Another issue that produced many insights was the leadership role of APRU presidents. President Tan Chorh Chuan, National University of Singapore (NUS), summarised the leadership roles of APRU presidents and how they could create greater impact. Issues discussed included modalities of impact and how APRU presidents play a role in informing policy and championing global issues. Presidents discussed the breadth and depth of engagement in these issues, agreeing that complementary strengths of APRU members could be leveraged to distinguish APRU from other international organisations. Also discussed was whether APRU could be a think-tank for international organisations such as APEC and to tap on the expertise of faculty and researchers at member universities. Some presidents thought it important that APRU put forward statements and recommendations on policy issues as a group of leading research universities.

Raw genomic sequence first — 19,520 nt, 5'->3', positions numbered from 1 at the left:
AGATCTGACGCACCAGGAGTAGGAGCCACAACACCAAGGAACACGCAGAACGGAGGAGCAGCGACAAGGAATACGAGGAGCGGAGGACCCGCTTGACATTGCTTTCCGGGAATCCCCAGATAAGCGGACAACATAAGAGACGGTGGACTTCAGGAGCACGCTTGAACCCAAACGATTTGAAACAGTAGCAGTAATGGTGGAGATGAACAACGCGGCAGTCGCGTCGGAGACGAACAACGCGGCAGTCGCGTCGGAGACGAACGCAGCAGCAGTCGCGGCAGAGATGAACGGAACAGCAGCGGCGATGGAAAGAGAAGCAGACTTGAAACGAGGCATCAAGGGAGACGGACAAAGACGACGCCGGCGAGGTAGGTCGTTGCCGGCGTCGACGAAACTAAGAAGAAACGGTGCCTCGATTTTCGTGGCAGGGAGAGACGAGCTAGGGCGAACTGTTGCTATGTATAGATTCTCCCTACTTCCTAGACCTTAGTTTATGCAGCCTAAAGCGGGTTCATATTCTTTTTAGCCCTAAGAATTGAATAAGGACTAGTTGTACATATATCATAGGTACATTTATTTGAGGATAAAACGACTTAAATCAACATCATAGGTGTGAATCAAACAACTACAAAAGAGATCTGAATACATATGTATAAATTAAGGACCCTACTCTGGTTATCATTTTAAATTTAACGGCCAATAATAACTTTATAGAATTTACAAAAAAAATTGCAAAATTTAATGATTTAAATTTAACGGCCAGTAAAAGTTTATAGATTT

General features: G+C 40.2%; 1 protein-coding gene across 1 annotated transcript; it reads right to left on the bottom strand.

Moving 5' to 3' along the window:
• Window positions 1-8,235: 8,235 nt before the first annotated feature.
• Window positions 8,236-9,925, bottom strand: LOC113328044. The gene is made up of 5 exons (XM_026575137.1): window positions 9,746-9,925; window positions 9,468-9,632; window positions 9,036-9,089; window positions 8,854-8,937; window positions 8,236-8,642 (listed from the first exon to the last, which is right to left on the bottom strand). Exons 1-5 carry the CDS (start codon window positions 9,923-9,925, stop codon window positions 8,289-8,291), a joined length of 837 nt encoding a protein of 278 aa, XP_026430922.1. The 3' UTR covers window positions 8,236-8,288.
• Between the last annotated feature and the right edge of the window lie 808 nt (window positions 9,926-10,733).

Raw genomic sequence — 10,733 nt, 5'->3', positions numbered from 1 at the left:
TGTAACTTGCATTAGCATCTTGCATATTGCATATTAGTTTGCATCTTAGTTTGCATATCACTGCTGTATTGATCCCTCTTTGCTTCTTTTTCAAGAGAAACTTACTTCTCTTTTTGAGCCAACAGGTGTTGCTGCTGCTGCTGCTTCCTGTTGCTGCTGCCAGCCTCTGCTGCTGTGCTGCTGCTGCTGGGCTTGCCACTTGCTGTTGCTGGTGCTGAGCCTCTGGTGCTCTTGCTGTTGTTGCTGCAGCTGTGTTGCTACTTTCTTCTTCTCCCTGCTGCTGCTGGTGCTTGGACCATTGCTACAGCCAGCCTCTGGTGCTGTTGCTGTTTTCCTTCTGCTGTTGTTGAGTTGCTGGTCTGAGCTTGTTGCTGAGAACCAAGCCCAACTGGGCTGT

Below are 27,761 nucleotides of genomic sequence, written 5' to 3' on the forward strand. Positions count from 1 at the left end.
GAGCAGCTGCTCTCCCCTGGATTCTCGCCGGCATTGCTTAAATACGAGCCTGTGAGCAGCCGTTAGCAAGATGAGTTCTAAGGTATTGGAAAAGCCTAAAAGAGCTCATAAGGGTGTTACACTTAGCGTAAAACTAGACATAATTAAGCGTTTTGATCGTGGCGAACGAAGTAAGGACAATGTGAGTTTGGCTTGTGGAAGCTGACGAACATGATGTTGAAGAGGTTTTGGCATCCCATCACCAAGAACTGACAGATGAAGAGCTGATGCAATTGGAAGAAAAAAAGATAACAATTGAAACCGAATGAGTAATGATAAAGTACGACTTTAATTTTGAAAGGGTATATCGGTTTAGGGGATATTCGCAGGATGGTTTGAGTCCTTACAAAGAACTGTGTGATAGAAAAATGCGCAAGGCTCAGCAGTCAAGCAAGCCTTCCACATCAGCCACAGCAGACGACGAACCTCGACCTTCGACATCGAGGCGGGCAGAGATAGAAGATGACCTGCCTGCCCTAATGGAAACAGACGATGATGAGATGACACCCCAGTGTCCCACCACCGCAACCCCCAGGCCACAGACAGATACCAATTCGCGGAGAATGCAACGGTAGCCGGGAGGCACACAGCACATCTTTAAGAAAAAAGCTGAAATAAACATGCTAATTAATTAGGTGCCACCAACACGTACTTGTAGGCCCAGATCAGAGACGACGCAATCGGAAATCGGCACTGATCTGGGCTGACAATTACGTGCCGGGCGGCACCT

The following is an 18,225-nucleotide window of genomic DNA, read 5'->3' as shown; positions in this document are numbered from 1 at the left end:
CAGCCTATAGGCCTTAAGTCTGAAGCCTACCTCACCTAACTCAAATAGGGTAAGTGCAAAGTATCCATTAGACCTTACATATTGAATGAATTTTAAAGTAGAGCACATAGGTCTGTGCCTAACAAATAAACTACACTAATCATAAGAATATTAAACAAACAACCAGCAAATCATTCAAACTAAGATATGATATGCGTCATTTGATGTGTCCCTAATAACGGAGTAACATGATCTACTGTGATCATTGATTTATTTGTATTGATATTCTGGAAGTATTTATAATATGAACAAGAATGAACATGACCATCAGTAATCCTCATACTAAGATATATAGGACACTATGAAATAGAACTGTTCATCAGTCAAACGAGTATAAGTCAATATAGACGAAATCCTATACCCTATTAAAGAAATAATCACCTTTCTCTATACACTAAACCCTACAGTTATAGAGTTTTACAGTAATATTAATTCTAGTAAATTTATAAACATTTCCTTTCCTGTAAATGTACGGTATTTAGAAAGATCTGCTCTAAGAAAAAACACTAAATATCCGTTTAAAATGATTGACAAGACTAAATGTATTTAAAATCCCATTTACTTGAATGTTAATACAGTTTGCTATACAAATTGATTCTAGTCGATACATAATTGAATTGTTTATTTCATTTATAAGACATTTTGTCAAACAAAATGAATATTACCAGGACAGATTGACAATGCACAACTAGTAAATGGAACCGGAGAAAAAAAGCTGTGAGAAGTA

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(Photo: Osaka University)
 
Vice-Chancellor Stuart McCutcheon, University of Auckland, also emphasised APRU’s global expertise arising from location, on the Pacific Ring of Fire, including capabilities in dealing with regional natural disasters. He said this was a unique strength. Presidents were important in promoting these capabilities.
 
International Impact
 
“The international community is seeking greater interaction with the academic community”, said Dr Christopher Tremewan, APRU Secretary General. 
 
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Dr Christopher Tremewan during his Secretary General’s address, where he poses a question to the audience: what is the unique contribution APRU can make at the international level that will have maximum impact?
(Photo: Osaka University)
 
Secretary General Tremewan emphasised that “as governments and industry increasingly tap into APRU’s strengths to address challenges, we must look to each for ways to collaborate even more. APRU must promote our mission by further partnering our strengths in education and research with other international agencies such as APEC and the UN.” 
 
Collaboration with Asia-Pacific Economic Cooperation (APEC)
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(Photo: Osaka University)